Texas Rural Land-Buying Frenzy Wanes
published on October 26, 2022
The rural land frenzy Texas experienced during and post-pandemic appears to be waning. According to Texas Land Market Latest Developments by the Texas Real Estate Research Center at Texas A&M University, rural land sales volume in Texas dropped 26.5 percent from mid-2021 to mid-2022.
TRERC Research Economist Dr. Charles Gilliland said, “Clearly, activity appears to be slowing. Demand for land, as reported by rural brokers, remains strong but has noticeably cooled from last year’s frenzied contest.”
Gilliland said that purchase offers below asking price are beginning to appear in some markets, which has not been the case since the third quarter of 2020. However, with fewer properties for sale in the second quarter of 2022, prices still increased by 24.5 percent to $4,286 per acre statewide. Total sales volume for the second quarter was up 28 percent to $3.6 billion, compared with a 76.7 percent increase in the first quarter of 2022 and a 97.6 percent increase in the fourth quarter of 2021.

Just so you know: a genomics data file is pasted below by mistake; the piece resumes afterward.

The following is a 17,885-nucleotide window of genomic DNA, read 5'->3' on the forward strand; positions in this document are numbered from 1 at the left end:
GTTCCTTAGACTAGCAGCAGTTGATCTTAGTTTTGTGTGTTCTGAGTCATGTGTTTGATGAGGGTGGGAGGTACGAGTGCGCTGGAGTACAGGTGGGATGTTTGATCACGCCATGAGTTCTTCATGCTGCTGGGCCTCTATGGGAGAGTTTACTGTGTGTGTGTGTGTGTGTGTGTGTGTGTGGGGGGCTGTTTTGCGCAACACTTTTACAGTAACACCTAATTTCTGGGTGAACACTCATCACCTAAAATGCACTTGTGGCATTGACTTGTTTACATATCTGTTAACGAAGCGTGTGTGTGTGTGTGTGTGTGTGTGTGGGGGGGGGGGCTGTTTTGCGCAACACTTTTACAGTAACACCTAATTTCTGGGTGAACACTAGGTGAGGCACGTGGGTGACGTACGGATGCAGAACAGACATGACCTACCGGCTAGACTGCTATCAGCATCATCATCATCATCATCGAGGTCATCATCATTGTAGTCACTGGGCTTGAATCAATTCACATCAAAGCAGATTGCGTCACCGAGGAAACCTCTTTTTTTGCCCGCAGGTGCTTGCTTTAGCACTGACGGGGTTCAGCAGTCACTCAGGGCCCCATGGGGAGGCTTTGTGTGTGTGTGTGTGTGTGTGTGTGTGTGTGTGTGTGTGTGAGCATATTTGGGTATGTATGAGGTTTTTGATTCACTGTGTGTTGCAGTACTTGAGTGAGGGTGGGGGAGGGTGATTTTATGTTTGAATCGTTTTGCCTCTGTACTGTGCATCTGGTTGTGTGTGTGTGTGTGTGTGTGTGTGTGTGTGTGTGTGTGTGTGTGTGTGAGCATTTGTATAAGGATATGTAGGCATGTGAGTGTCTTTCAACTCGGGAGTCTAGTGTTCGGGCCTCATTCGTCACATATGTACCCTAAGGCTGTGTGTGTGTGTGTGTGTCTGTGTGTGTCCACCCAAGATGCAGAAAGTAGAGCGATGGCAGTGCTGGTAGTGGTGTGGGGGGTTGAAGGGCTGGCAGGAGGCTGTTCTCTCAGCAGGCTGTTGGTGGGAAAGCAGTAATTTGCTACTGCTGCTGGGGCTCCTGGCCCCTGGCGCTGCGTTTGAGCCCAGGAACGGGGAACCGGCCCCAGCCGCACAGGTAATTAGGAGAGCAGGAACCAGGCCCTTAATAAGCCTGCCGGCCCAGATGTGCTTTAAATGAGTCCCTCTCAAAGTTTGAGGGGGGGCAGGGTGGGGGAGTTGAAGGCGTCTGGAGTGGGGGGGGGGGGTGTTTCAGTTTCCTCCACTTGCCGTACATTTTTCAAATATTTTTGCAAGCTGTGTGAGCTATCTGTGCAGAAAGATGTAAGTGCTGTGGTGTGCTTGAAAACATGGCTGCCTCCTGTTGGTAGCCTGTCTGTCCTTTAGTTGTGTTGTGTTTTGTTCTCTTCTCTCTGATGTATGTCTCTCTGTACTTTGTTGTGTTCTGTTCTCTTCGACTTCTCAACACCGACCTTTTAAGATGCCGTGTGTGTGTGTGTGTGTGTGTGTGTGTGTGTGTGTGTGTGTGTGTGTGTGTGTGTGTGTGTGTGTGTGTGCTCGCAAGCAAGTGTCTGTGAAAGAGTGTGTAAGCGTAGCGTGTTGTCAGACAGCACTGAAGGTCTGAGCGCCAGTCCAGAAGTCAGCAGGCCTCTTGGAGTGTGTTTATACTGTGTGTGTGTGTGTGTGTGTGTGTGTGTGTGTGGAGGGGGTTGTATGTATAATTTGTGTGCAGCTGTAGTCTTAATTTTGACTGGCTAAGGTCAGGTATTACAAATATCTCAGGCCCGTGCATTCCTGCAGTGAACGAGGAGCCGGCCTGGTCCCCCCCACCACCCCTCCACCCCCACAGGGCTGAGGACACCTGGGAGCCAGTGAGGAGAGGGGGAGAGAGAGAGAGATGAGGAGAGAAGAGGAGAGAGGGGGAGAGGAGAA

“A total of 850,469 acres changed hands,” said Gilliland, “up only 3.67 percent over 2021, suggesting market activity has fallen to a more normal level at high prices. The typical transaction expanded 9.4 percent to 1,293 acres.”
Statewide, prices were up more than 21 percent. Far West Texas experienced a decrease in prices. Total acres that sold were down in several regions, and total sales dropped in all regions except Far West Texas.
“This trend toward rising prices and declining activity suggests demand is dropping,” said Gilliland. “If so, brokers may begin to find ebbing enthusiasm among potential buyers.”
In the Austin-Waco-Hill Country region, prices were up 39.47 percent to $6,647 per acre, while total dollar volume was up 12.56 percent to $865 million. Transaction size was somewhat neutral, with a two percent increase to 216 acres. The total number of sales declined 29.13 percent to 2,109 transactions, and the total acres sold declined 19.29 percent to 130,139 acres.
The report suggested “continued cooling of the insatiable demand that has propelled prices and activity to record levels.” However, it stated conditions still point to “continued quick sales of good properties.”
Read the complete report here.
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